In the UK, this has been an unusual week for the public news agenda.
We’re more used to politicians wanting to bury ‘bad news’ on days when business and other stories are going to be dominating the headlines.
This week, with the Covid enquiry in full swing and a reasonable sense of who would give evidence when, it was the Government pretty much assured to be lead UK news story on certain days, and other stories effectively played second fiddle.
But the enquiry was also a stark reminder on the need for effective governance, which was what the probe was essentially digging into.
And several of the other news stories that did come out over the past week also underlined the need for effective corporate governance to deliver positive change.
The BBC, which has drawn heavy criticism from political and other circles recently over its stance in covering the Israeli-Hamas war, faces action from the Government to strengthen the way the corporation is governed, including how it handles complaints.
Yet a few days earlier, the Government announced that it would be reversing plans to compel large businesses to improve their corporate governance and auditing, something that Labour has vowed to reinstate if elected.
Investors Chronicle reported that “The draft law would have required so-called “public interest entities” – businesses with a turnover of more than £750mn or over 750 employees – to demonstrate resilience by identifying risks beyond a 12-month period and to show that they have made enough profits to justify dividends and buybacks.”
Corporate governance is in the headlines more and more. As the Financial Times put it recently, Crises show the need for better corporate governance, pointing to a year of strife in the financial services sector.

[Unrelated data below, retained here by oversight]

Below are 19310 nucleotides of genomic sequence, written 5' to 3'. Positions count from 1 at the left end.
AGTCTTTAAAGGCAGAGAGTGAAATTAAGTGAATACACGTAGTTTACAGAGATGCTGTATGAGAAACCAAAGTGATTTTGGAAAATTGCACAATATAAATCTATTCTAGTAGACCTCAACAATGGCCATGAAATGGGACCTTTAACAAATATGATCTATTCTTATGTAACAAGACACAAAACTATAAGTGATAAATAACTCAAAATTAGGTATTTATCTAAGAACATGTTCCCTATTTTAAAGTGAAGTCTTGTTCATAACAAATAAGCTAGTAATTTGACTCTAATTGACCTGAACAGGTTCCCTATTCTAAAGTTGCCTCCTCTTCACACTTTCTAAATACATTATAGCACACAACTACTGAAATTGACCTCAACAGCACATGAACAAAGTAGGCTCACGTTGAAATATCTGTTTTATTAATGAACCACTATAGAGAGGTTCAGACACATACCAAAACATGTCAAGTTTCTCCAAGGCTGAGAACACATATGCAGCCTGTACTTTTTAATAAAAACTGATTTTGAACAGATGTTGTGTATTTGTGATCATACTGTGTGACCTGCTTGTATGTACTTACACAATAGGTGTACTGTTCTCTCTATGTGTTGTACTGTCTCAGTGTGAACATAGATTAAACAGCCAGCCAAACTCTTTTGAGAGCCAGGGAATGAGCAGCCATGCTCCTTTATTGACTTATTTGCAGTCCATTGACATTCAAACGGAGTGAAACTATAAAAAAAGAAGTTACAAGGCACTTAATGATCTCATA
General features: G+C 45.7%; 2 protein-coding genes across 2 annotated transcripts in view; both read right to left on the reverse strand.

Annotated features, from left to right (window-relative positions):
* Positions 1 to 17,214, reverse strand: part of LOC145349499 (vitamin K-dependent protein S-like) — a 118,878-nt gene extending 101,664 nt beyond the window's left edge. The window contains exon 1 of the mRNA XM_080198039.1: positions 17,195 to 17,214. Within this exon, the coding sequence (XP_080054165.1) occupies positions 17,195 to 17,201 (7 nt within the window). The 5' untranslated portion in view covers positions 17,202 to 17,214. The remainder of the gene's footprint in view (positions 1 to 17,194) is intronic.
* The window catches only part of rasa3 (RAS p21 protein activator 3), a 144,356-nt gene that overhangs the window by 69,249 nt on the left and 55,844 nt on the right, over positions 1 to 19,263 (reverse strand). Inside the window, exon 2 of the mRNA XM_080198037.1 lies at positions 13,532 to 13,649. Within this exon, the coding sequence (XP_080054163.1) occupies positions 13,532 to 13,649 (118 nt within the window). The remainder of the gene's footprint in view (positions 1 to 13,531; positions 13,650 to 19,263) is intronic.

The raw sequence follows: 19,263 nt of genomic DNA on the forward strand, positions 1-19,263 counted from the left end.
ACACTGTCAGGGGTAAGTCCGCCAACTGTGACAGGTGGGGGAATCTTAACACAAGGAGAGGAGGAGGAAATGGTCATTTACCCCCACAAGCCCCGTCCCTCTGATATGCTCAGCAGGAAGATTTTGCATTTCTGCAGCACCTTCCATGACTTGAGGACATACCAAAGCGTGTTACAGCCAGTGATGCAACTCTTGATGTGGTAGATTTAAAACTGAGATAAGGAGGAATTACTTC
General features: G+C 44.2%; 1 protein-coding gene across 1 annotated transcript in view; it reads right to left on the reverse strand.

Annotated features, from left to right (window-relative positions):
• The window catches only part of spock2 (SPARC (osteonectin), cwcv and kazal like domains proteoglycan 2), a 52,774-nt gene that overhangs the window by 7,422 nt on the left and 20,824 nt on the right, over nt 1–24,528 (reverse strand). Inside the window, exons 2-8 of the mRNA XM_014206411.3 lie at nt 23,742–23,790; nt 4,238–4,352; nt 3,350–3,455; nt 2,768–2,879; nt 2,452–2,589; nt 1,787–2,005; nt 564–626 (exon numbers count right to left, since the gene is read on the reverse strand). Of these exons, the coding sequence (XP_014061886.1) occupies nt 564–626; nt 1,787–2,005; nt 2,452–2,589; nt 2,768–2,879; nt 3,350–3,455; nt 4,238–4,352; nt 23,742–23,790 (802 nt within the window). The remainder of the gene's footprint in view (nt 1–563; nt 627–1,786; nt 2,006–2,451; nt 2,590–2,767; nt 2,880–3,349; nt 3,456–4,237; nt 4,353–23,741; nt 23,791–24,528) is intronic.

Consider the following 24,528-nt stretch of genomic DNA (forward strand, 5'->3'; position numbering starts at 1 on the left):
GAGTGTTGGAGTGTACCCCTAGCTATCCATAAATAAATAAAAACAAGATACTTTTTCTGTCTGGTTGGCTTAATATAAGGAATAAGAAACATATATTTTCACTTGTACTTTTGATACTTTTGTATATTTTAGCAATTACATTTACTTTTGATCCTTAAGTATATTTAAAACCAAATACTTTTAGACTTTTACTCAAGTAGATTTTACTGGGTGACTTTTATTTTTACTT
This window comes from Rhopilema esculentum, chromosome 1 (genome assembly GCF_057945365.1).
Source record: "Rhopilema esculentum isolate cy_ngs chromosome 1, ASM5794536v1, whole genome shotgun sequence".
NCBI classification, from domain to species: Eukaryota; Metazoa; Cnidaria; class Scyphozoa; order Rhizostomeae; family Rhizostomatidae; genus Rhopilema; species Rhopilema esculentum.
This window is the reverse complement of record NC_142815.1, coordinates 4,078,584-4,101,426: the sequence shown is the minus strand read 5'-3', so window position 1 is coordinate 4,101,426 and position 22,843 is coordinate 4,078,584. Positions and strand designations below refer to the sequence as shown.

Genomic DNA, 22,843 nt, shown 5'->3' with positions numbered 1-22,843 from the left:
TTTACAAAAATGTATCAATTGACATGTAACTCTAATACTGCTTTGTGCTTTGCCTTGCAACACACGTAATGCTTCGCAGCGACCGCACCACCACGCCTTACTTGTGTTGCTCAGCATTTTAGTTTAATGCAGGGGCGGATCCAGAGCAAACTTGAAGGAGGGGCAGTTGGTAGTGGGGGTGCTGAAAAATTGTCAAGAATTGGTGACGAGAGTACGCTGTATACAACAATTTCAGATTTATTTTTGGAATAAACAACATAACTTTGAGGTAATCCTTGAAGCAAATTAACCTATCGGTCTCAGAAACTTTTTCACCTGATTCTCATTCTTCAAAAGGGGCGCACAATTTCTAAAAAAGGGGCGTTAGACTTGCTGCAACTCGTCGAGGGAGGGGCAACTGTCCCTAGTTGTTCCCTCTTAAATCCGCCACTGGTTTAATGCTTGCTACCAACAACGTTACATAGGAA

Meanwhile, as the major artificial intelligence safety conference got underway at Bletchley Park, there were warnings that large businesses needed to upgrade their levels of corporate governance to address the rise and prominence of AI.
This all contrasts starkly with the continuing doom surrounding the oft-purpoted demise of ESG as a basis for investing. The headlines continue to be clickbaity: the Financial Times recently carried ESG is beyond redemption: may it RIP, Bloomberg used The tyranny of ESG has run it course and CNN ran ESG investing is dying on Wall Street. Here’s why. Opinion pieces maybe, but they help to set the tone.
It raises a fairly obvious question: if ESG is dead in the water, why is there such a focus on improving governance, which after all is the backbone of businesses delivering on environmental and societal change commitments?
And possibly an obvious answer: because ESG is not dead, it’s the approach to existing ESG investment frameworks that’s the spanner in the works.
The notion that doing good is good for business remains, though with some scars. And regardless of how ESG metrics tie to corporate value, the big G of governance is coming to the fore, taking more of the spotlight and likely to become more prominent in reputation.
The ESG News Review is written by Steve Earl, a Partner at PR agency BOLDT.
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